ROBERT JAMES, INDIVIDUALLY AND AS NEXT FRIEND OF BRADEY JAMES, Appellant
JUSTIN YOUNG, PAUL YOUNG, YOUNG LIVESTOCK FARMS, LP, AND YOUNG LIVESTOCK RANCH, LLC, Appellees
the 82nd District Court Falls County, Texas Trial Court No.
Chief Justice Gray, Justice Davis, and Justice Scoggins
issue, appellant, Robert James, individually and as next
friend of Bradey James, contends that the trial court erred
by granting summary judgment in favor of appellees, Justin
Young, Paul Young, Young Livestock Farms, LP, and Young
Livestock Ranch, LLC. Because we conclude that section 87.003
of the Civil Practice and Remedies Code provides appellees
immunity from suit and that no exception to immunity applies,
we affirm the trial court's order granting summary
judgment in favor of appellees. See Tex. Civ. Prac.
& Rem. Code Ann. §§ 87.003 (West 2017).
James family-Robert James, Jolea James, Daniel Prado, and
six-year-old Bradey James-and the Young family-Justin Young,
Shanda Young, and Addison Young-were good friends. Over the
2014 Fourth-of-July weekend, the families spent time together
at the Youngs' ranch. Justin mentioned to Robert that he
had some cattle that needed work over the weekend, but his
help was not working over the July Fourth weekend. Robert
offered to help with the cattle. Because Robert had stated on
several occasions that Jolea knew about riding horses, Justin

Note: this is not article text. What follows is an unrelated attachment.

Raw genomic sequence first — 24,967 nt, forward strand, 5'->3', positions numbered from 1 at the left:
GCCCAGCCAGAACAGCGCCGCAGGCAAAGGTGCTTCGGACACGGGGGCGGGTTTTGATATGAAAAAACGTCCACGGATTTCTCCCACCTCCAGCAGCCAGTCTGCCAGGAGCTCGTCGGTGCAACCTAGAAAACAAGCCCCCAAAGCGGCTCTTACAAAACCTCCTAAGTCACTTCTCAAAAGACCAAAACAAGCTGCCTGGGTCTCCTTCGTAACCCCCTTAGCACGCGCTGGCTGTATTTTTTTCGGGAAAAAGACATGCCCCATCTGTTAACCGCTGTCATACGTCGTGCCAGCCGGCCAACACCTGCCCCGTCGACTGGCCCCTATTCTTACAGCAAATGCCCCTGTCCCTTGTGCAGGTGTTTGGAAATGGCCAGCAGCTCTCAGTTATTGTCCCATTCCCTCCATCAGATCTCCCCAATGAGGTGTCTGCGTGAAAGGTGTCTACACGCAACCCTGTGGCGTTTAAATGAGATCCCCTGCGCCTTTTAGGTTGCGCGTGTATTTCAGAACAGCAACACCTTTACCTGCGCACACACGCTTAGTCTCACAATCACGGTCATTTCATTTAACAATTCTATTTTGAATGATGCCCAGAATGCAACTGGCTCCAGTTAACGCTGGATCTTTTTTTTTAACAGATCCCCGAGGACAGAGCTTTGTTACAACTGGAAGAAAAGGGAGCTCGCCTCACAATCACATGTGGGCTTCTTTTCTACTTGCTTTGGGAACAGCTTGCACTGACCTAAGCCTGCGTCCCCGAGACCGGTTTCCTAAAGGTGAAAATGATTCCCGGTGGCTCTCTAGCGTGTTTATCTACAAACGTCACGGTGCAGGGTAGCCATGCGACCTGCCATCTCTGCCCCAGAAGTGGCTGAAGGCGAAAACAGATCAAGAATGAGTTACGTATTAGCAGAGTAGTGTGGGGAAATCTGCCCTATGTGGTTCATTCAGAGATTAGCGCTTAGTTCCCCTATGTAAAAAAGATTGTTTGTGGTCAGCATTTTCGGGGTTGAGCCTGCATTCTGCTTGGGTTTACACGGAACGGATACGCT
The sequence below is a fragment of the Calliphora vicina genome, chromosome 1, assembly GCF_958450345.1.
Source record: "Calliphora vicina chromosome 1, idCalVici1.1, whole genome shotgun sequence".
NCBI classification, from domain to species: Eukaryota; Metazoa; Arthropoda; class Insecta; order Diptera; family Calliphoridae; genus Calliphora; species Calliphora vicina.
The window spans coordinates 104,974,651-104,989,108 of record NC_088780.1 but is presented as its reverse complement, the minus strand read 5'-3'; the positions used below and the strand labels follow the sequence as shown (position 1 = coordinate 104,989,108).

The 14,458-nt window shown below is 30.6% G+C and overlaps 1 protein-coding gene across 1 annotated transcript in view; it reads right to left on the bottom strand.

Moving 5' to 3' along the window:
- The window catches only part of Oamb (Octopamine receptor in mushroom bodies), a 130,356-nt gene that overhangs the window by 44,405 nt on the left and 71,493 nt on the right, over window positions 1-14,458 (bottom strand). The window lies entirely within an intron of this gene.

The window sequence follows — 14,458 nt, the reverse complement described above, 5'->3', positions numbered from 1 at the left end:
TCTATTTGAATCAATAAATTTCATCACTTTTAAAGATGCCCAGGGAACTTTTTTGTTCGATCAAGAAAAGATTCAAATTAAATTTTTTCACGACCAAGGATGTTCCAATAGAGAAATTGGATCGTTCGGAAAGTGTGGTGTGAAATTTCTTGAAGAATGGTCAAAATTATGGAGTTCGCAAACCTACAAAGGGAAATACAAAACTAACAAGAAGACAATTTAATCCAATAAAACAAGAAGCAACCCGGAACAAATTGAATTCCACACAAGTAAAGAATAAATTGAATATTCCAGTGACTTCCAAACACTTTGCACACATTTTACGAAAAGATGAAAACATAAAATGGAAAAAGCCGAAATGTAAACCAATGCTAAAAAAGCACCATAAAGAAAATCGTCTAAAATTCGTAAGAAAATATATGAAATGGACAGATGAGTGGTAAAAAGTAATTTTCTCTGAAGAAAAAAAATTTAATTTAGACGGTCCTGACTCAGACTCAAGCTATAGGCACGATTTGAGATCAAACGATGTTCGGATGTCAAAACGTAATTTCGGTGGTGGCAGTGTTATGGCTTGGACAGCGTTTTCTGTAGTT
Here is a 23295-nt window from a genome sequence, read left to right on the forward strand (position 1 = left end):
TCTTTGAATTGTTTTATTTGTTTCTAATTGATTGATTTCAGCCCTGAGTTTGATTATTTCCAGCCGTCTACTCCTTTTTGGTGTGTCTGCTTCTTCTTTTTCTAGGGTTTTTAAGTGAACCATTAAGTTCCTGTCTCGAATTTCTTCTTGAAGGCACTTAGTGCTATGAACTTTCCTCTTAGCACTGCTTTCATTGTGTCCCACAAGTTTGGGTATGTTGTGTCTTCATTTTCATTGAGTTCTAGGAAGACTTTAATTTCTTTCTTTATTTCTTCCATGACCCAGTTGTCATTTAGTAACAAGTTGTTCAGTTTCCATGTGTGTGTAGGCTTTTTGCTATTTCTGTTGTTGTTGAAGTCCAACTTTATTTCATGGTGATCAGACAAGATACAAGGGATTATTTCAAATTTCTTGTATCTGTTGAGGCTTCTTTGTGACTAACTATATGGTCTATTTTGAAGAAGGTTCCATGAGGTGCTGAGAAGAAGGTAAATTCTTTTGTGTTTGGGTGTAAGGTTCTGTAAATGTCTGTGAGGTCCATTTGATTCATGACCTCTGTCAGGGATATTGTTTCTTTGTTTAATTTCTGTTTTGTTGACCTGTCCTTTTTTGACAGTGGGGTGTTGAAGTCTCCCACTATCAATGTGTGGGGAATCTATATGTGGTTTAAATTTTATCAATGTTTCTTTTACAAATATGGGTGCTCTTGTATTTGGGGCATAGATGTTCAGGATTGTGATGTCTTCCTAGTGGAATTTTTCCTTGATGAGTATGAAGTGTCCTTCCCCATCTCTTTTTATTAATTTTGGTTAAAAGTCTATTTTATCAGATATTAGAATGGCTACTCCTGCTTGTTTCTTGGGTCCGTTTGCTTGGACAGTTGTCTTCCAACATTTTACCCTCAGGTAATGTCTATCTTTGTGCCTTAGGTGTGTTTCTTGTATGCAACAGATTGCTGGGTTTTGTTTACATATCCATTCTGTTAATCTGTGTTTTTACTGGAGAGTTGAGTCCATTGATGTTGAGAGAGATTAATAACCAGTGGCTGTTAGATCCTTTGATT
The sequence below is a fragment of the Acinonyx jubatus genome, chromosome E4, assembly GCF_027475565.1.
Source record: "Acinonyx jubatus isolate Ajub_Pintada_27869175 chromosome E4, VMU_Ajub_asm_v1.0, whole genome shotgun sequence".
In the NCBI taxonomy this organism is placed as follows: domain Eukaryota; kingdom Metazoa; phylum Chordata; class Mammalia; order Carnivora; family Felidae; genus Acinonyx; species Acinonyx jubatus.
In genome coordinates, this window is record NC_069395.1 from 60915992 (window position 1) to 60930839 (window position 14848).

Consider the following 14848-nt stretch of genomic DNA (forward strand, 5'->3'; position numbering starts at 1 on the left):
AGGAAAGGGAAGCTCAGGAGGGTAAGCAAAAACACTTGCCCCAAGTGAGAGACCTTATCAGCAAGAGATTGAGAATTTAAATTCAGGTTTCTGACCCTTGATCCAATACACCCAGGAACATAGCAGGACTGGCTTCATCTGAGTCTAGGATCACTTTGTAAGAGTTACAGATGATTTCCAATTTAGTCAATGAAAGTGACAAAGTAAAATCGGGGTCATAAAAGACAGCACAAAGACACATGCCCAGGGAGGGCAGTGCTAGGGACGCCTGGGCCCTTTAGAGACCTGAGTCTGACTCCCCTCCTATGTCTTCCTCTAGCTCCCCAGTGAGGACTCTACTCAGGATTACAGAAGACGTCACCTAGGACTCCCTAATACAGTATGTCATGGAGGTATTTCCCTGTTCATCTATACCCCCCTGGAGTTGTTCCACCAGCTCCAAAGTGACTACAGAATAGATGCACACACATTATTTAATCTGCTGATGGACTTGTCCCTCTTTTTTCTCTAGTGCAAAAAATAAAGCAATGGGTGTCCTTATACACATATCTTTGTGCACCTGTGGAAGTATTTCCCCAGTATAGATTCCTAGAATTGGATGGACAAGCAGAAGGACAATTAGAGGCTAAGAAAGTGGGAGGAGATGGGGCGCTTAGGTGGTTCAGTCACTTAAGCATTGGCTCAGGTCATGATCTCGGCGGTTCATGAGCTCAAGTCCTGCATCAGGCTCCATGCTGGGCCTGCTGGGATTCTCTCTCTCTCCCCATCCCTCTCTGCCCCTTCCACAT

invited the rest of Robert's family to go horseback
riding while Robert, Daniel, Justin, and Justin's father,
Paul, worked with the cattle.
Robert, Daniel, Justin, and Paul were working with the
cattle, Jolea, Bradey, Shanda, and Addison took the horses
for a ride in the pasture. Eventually, the four riders
returned, got off the horses, and tied up the horses near
where Robert, Daniel, Justin, and Paul were working. At this
point, Daniel indicated that he wanted to ride a horse, so he
got on one horse, Bradey got on another horse, and the two
exited the pen to ride the horses down a gravel road to the
diesel tanks on the Youngs' ranch.
and Bradey rode to the diesel tanks and turned around to
return to the rest of the group. When they had traveled about
100 to 150 yards toward the rest of the group, the horses
they were riding, as well as two other horses that were tied
up nearby, "started whinnying to each other." The
horses Bradey and Daniel were riding sped up and began to
run. As noted by Daniel in his deposition, "Bradey
rocked forward, hit his head on the saddle horn, fell back,
rolled-fell off the back, rolled to the side when he fell and
hit gravel and then rolled into the grass."
result of this incident, Robert sued appellees for negligent
handling of animals, alleging that Bradey sustained injuries
5.2 Defendant(s) allowed Plaintiff Bradey James, who was only
six years old at the time, to ride Defendant's horse.
Defendant(s) failed to determine Plaintiff's ability to
safely manage the horse before allowing him to ride solo.
5.3 Defendant(s) owned, and/or possessed the horse Plaintiff
5.4 Defendant(s) owned, and/or possessed the land upon which
Plaintiff was riding.
5.5 Defendant(s) provided the saddle and tack used by
Plaintiff Bradey James.
5.6Defendant(s) failed to exercise reasonable care to prevent
the horse from injuring Plaintiff.
filed two separate answers to Robert's lawsuit. First,
Young Livestock Ranch, LLC and Young Livestock Farms, LP
filed an answer generally denying the allegations made by
Robert and asserting that neither organization was in
existence at the time of the incident. Justin and Paul later
filed a joint answer generally denying the allegations made
by Robert and asserting, among other things, that: (1) Robert
was negligent in permitting Bradey to ride the horse and that
his negligence was the sole proximate cause of any accident;
and (2) neither Justin nor Paul were liable for Bradey's